Much as how vehicles, handbags, and even cell phones are the modern day’s way of showing one’s wealth and stature in public, the Greyhound was once the vice of the well-to-do. Originating from the mysterious and fascinating Persian lands, the elegant Greyhound has been adorning paintings and drawings, unchanged, for thousands of years. Once meant only for royalty in the Middle East, his sleek and graceful design gained him popularity among noblemen in England, where he was brought up and bred for hunting. Such a regal companion was only granted to those who were equal in comparison; therefore for quite some time, Greyhounds were only allowed to be owned by the aristocrats.
As a sight-hound, the greyhound proved to be a marvelous hunter through the country-sides of England and quickly earned a name for being very fast and agile. Speed became England’s sport and alongside it was the Greyhound. Before long, greyhounds were being bred based on speed, and racing became a great sport of the elite. Gentlemen and ladies flocked to the dog tracks to place bets and as the stakes rose, so did the breed’s popularity.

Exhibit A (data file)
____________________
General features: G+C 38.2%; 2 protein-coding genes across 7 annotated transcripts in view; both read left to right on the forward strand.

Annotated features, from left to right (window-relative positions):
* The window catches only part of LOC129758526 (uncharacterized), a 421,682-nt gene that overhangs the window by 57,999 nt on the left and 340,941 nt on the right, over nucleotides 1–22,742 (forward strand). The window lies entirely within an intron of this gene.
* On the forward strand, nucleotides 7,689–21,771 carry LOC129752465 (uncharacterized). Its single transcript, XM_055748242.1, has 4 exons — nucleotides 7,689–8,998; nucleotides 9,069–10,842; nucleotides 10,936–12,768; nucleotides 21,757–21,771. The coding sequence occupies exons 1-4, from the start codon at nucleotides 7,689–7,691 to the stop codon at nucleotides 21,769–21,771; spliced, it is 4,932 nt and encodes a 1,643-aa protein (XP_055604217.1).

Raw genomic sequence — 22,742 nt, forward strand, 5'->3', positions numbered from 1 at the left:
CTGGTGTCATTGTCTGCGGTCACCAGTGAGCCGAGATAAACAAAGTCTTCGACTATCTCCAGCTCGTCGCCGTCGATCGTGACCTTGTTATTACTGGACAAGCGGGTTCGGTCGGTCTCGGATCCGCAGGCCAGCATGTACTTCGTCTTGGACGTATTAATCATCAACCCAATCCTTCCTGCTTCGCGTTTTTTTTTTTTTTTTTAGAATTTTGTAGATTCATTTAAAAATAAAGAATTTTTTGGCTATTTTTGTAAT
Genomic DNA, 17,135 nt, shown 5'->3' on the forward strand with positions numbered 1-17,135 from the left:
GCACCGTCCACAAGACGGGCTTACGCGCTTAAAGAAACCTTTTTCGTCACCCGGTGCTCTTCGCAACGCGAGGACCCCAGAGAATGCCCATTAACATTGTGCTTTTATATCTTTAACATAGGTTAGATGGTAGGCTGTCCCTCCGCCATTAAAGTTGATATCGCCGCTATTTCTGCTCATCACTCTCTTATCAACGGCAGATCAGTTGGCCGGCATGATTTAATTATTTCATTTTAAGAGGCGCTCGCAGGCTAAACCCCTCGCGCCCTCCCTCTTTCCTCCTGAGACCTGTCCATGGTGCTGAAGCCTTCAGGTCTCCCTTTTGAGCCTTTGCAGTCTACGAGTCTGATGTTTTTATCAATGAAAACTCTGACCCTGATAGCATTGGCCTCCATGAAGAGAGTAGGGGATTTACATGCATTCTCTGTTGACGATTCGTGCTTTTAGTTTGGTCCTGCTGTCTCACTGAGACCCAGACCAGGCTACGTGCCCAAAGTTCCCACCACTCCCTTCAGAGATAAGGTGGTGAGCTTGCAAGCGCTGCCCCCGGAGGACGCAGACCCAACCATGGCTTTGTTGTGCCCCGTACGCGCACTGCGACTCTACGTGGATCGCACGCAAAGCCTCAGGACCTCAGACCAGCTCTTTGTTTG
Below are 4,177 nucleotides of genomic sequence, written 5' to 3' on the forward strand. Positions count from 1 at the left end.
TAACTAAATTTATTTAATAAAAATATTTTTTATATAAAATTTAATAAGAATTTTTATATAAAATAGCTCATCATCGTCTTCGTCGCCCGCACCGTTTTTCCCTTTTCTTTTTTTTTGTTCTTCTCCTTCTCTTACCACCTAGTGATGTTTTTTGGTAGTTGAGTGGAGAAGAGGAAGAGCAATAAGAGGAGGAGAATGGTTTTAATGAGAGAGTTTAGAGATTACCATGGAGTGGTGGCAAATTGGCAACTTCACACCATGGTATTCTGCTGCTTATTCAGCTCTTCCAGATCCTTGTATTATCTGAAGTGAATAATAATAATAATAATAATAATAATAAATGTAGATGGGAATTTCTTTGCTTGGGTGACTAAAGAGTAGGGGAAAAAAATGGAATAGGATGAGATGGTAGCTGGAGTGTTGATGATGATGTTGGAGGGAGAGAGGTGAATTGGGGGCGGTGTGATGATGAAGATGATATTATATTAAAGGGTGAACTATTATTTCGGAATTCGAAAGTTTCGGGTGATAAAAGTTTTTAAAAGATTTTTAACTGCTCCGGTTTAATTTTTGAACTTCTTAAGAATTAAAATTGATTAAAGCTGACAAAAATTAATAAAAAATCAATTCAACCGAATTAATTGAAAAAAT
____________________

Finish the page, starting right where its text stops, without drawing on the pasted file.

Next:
Soon the breed was unable to be controlled and regulated within the upper classes and Greyhounds began to trickle down into the masses. No longer was the Greyhound synonymous with power or importance.
Encased in time, one may still be able to procure the adorned paintings and illustrations of days gone by, with ladies with their furs, men with their hats and canes, bejeweled sheiks with desert game, each alongside a proud companion. Although a silver brooch or embroidered silk may snapshot a time past, look into a Greyhound’s eye and see the sparkle of sport and memories of a rich heritage, the flash of the hunt, and the mysterious glint of yesteryear -- only there can you see the real history.